Indiana University SPEA Edward J. Bloustein School of Planning and Public Policy University of Pennsylvania AIR American University

Panel Paper: Intergenerational Effects of School Desegregation

Saturday, November 14, 2015 : 8:30 AM
Japengo (Hyatt Regency Miami)

*Names in bold indicate Presenter

Menghan Shen, Columbia University
Overview of the Paper

In 1954, the United States Supreme Court ruled that separate schools for blacks and whites were “inherently unequal”. Previous literature has found that the implementation of the desegregation plans improved black students’ education, labor market, and health outcome. This paper studies whether the desegregation plans also benefit students’ birth outcome by exploiting information available through birth certificates from 1970 to 2002. It follows the empirical strategy adopted by Guryan (2004) by exploiting the exogenous variation in the timing of desegregation by school district. It compares birth outcomes for mothers who are older than 17 at the time of desegregation and therefore are not exposed to the K-12 desegregation, with mothers who are younger or equal to 17 at the time desegregation and therefore were exposed to school desegregation, within the same county and within the same year. It finds robust evidence that school desegregation has induced both black and white students to be more likely to produce biracial children. In addition, desegregation has improved infants’ health, as measured by birth weight and gestational age.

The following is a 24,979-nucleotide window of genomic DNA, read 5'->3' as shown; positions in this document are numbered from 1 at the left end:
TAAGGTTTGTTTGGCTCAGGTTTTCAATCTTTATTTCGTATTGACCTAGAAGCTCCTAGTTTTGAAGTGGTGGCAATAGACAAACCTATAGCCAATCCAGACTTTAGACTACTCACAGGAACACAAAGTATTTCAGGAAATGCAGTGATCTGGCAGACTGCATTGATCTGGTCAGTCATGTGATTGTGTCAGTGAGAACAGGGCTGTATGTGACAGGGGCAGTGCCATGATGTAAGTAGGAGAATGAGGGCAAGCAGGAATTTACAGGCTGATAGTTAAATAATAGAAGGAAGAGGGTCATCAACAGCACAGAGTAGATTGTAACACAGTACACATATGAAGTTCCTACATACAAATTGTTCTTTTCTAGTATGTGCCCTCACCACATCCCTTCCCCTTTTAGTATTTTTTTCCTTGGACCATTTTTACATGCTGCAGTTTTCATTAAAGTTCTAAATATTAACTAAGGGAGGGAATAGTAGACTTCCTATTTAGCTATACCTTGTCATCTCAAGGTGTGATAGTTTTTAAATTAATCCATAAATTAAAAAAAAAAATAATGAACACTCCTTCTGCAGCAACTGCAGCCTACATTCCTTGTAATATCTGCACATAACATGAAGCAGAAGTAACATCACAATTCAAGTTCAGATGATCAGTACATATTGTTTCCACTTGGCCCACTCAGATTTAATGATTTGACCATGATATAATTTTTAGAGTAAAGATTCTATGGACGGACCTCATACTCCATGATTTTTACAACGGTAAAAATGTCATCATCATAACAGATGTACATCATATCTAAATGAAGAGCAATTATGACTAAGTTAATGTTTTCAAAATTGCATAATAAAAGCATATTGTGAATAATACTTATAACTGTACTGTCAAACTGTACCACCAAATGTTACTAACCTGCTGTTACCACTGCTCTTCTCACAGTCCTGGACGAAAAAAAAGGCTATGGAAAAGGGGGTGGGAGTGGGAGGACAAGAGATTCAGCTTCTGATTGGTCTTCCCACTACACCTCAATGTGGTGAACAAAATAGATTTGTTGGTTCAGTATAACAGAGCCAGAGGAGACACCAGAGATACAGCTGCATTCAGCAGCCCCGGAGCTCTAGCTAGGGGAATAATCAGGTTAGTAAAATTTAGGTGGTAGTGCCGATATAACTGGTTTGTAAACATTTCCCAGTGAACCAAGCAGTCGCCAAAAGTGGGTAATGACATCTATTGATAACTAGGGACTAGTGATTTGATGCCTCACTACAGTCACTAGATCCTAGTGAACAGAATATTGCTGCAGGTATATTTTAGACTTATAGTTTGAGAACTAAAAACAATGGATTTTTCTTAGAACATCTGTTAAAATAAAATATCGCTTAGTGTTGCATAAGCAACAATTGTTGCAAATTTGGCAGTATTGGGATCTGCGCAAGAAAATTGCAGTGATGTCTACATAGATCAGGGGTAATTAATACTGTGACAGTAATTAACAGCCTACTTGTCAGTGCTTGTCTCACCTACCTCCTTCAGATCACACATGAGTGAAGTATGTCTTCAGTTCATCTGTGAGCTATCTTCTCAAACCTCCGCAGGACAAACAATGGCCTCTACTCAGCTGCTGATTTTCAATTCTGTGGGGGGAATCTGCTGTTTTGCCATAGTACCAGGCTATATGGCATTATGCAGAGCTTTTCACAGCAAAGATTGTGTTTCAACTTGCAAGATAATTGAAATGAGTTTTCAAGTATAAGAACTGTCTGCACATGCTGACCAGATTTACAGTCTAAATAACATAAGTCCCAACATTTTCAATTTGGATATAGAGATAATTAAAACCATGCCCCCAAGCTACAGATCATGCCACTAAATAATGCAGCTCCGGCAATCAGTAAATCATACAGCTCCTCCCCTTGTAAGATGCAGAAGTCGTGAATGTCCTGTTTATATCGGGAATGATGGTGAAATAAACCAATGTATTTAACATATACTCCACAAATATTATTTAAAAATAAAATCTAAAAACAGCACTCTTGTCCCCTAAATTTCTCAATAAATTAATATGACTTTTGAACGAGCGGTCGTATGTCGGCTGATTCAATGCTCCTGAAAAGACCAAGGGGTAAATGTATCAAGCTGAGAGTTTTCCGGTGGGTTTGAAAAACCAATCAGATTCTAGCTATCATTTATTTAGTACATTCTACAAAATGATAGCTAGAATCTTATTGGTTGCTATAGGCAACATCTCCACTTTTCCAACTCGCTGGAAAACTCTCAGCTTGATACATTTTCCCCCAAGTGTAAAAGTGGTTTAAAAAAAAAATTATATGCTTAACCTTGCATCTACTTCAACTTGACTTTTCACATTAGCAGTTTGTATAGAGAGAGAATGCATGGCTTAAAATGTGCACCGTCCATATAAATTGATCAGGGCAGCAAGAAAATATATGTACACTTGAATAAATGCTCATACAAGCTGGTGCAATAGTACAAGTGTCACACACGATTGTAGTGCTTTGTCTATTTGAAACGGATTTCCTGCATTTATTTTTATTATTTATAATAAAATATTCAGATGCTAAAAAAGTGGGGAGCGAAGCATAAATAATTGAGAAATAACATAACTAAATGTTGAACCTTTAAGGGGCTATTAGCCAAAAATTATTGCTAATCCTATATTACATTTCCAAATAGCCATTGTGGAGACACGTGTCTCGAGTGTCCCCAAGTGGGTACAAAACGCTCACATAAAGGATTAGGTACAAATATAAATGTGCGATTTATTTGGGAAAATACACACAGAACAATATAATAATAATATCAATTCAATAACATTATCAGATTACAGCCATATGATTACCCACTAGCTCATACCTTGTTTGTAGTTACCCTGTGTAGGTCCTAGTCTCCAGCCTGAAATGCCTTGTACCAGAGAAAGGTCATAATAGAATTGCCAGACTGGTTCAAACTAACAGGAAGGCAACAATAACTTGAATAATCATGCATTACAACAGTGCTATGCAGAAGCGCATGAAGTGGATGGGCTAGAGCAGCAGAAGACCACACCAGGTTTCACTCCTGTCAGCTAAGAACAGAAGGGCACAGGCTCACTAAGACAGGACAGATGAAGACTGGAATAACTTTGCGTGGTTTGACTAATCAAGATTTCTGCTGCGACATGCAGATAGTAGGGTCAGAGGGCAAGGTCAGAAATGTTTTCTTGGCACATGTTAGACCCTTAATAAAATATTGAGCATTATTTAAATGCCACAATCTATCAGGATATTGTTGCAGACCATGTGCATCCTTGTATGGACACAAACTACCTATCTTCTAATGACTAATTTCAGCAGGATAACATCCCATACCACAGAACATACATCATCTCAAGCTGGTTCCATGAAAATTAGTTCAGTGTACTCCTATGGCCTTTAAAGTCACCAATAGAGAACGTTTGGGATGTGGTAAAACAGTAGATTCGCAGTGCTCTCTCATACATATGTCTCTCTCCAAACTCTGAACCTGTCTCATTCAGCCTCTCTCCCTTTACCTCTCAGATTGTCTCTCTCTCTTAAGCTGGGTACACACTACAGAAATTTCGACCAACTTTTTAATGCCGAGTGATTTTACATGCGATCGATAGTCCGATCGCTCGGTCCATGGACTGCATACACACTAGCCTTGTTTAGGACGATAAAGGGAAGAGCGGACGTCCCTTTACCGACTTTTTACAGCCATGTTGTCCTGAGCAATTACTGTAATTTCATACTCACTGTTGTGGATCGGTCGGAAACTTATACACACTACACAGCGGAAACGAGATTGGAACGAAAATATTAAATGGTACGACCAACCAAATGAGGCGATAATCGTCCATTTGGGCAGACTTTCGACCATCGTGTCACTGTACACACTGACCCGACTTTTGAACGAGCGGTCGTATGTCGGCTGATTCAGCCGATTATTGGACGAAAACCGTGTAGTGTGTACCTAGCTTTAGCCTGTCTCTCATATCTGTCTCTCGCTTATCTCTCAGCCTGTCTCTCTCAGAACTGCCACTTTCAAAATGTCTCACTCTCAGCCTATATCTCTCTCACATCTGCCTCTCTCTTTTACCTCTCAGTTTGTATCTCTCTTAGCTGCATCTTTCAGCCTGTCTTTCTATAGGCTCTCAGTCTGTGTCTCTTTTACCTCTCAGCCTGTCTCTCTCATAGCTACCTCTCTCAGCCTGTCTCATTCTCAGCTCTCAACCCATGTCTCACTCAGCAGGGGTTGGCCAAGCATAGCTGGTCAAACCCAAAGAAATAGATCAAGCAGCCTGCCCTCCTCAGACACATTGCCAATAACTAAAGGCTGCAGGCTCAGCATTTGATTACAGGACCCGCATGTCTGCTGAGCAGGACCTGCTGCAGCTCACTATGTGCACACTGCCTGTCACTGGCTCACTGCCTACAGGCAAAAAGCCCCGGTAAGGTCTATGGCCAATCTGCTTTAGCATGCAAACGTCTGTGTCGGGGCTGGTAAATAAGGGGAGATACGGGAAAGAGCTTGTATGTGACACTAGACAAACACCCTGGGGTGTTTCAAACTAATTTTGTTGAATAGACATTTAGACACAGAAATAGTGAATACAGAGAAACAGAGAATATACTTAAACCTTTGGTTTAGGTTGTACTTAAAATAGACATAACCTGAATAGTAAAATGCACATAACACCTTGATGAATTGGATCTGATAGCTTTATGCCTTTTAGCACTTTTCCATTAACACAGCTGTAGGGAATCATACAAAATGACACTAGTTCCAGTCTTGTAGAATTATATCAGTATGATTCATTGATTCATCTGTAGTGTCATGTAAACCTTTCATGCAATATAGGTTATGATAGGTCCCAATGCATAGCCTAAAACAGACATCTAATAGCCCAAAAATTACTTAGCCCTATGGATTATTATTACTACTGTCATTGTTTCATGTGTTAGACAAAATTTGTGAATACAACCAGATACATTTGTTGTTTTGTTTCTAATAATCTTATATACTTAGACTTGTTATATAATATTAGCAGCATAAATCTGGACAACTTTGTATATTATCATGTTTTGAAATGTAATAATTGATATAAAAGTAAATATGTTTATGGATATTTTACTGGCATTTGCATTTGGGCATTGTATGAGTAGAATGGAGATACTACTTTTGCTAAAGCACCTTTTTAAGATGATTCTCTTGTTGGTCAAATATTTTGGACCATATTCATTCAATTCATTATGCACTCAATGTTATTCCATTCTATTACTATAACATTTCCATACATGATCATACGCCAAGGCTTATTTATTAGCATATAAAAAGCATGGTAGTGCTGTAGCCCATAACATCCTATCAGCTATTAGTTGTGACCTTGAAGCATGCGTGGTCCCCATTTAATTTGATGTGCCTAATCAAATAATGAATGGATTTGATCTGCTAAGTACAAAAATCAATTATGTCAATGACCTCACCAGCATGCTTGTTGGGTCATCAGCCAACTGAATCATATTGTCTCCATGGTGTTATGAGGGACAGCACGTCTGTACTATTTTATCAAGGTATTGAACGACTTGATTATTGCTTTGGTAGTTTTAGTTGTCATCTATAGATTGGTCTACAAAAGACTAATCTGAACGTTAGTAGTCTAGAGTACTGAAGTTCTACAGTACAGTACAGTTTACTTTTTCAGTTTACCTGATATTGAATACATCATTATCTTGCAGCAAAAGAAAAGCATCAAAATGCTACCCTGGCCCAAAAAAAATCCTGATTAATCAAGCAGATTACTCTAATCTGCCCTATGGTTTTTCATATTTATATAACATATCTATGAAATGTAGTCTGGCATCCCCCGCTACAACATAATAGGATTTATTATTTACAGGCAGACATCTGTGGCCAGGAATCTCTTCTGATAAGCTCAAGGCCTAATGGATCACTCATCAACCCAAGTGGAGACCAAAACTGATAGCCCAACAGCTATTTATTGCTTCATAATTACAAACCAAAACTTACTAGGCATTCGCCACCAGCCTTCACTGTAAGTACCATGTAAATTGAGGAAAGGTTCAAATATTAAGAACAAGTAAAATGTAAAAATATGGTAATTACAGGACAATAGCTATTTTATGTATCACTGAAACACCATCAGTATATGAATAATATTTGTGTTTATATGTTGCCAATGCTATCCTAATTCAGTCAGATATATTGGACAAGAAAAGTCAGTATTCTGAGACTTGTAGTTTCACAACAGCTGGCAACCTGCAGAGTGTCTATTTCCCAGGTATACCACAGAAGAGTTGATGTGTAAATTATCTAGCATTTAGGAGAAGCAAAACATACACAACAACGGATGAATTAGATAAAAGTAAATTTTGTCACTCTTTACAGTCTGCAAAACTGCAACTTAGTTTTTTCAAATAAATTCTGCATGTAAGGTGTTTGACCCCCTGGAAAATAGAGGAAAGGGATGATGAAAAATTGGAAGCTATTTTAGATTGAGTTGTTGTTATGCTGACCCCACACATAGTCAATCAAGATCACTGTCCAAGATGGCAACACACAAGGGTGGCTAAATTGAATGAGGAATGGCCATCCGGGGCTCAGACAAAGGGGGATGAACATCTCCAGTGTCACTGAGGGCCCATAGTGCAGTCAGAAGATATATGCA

Understanding the full impact of desegregation is important for educational policy because school districts are becoming more segregated again (Lutz 2011, Reardon et al 2012). Overall, this paper confirms that the effect of school desegregation has far-reaching impacts beyond academic test scores.

Why Birth Outcome?

There is strong evidence that desegregation plans led to a decrease in the segregation of public school districts (Welch & Light, 1987; Rossell & Armor, 1996; Reber, 2002). However, Echenique & Fryer (2007) find that within integrated public schools, friendship networks can still be segregated. Therefore, to evaluate the reform plans on the actual social interactions between races within and beyond school, it is problematic to simply calculate the share of students by race (Echenique & Fryer, 2007).

The effect of school desegregation on biracial birth outcome is important because it measures social interactions between races: whether or not a majority group views a minority group on equal footing. This outcome is useful because the occurrence of interracial birth and intermarriage reflect fundamental behavior choices (Fryer, 2007; Matthijs, 1993). In addition, using information-based theories of discrimination, social intimacy such as inter-marriage itself leads to less discrimination and improved outcome for racial minority groups (Loury, 2002; Fryer and Jackson, 2003; Rosch, 1978).

Why Infant Health?

While previous research has found that that desegregation policies have improved black’s outcome beyond academic achievement, it is unclear whether the benefits are transitory or persistent across generations. This paper complements previous study by examining the effect of school integration on infant’s health outcome. In addition, improved infant health is also an important indicator for later adult health and other cognitive outcomes.